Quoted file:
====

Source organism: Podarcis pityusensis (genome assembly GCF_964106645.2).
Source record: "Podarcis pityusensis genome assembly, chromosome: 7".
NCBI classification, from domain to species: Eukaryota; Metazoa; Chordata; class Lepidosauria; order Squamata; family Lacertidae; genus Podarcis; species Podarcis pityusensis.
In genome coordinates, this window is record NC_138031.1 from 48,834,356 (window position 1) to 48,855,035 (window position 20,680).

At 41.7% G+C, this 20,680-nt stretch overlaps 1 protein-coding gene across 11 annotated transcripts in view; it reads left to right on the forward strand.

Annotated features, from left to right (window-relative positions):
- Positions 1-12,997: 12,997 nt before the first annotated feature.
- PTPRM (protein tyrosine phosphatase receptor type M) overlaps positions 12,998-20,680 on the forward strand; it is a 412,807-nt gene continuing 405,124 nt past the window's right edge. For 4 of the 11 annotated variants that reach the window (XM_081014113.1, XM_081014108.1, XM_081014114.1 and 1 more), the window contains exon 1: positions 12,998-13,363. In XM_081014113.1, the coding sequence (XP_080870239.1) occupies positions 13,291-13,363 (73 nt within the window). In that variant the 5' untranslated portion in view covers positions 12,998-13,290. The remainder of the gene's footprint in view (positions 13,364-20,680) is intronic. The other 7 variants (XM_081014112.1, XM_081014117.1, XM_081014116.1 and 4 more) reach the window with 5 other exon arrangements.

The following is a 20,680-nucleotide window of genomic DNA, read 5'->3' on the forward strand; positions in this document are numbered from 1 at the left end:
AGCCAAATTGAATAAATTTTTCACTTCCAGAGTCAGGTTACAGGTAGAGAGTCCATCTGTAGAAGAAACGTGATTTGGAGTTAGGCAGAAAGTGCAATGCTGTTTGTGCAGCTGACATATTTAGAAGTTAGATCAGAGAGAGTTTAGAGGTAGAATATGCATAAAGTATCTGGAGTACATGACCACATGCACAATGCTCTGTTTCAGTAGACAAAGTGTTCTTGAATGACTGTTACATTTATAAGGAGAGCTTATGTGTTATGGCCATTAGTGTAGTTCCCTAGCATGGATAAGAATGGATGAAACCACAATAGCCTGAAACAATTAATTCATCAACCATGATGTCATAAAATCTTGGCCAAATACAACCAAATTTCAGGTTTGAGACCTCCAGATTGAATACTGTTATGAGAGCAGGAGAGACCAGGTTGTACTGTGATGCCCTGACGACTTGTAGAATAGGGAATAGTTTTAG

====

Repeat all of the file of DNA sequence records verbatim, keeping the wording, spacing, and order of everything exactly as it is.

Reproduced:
Source organism: Podarcis pityusensis (genome assembly GCF_964106645.2).
Source record: "Podarcis pityusensis genome assembly, chromosome: 7".
NCBI classification, from domain to species: Eukaryota; Metazoa; Chordata; class Lepidosauria; order Squamata; family Lacertidae; genus Podarcis; species Podarcis pityusensis.
In genome coordinates, this window is record NC_138031.1 from 48,834,356 (window position 1) to 48,855,035 (window position 20,680).

At 41.7% G+C, this 20,680-nt stretch overlaps 1 protein-coding gene across 11 annotated transcripts in view; it reads left to right on the forward strand.

Annotated features, from left to right (window-relative positions):
- Positions 1-12,997: 12,997 nt before the first annotated feature.
- PTPRM (protein tyrosine phosphatase receptor type M) overlaps positions 12,998-20,680 on the forward strand; it is a 412,807-nt gene continuing 405,124 nt past the window's right edge. For 4 of the 11 annotated variants that reach the window (XM_081014113.1, XM_081014108.1, XM_081014114.1 and 1 more), the window contains exon 1: positions 12,998-13,363. In XM_081014113.1, the coding sequence (XP_080870239.1) occupies positions 13,291-13,363 (73 nt within the window). In that variant the 5' untranslated portion in view covers positions 12,998-13,290. The remainder of the gene's footprint in view (positions 13,364-20,680) is intronic. The other 7 variants (XM_081014112.1, XM_081014117.1, XM_081014116.1 and 4 more) reach the window with 5 other exon arrangements.

The following is a 20,680-nucleotide window of genomic DNA, read 5'->3' on the forward strand; positions in this document are numbered from 1 at the left end:
AGCCAAATTGAATAAATTTTTCACTTCCAGAGTCAGGTTACAGGTAGAGAGTCCATCTGTAGAAGAAACGTGATTTGGAGTTAGGCAGAAAGTGCAATGCTGTTTGTGCAGCTGACATATTTAGAAGTTAGATCAGAGAGAGTTTAGAGGTAGAATATGCATAAAGTATCTGGAGTACATGACCACATGCACAATGCTCTGTTTCAGTAGACAAAGTGTTCTTGAATGACTGTTACATTTATAAGGAGAGCTTATGTGTTATGGCCATTAGTGTAGTTCCCTAGCATGGATAAGAATGGATGAAACCACAATAGCCTGAAACAATTAATTCATCAACCATGATGTCATAAAATCTTGGCCAAATACAACCAAATTTCAGGTTTGAGACCTCCAGATTGAATACTGTTATGAGAGCAGGAGAGACCAGGTTGTACTGTGATGCCCTGACGACTTGTAGAATAGGGAATAGTTTTAG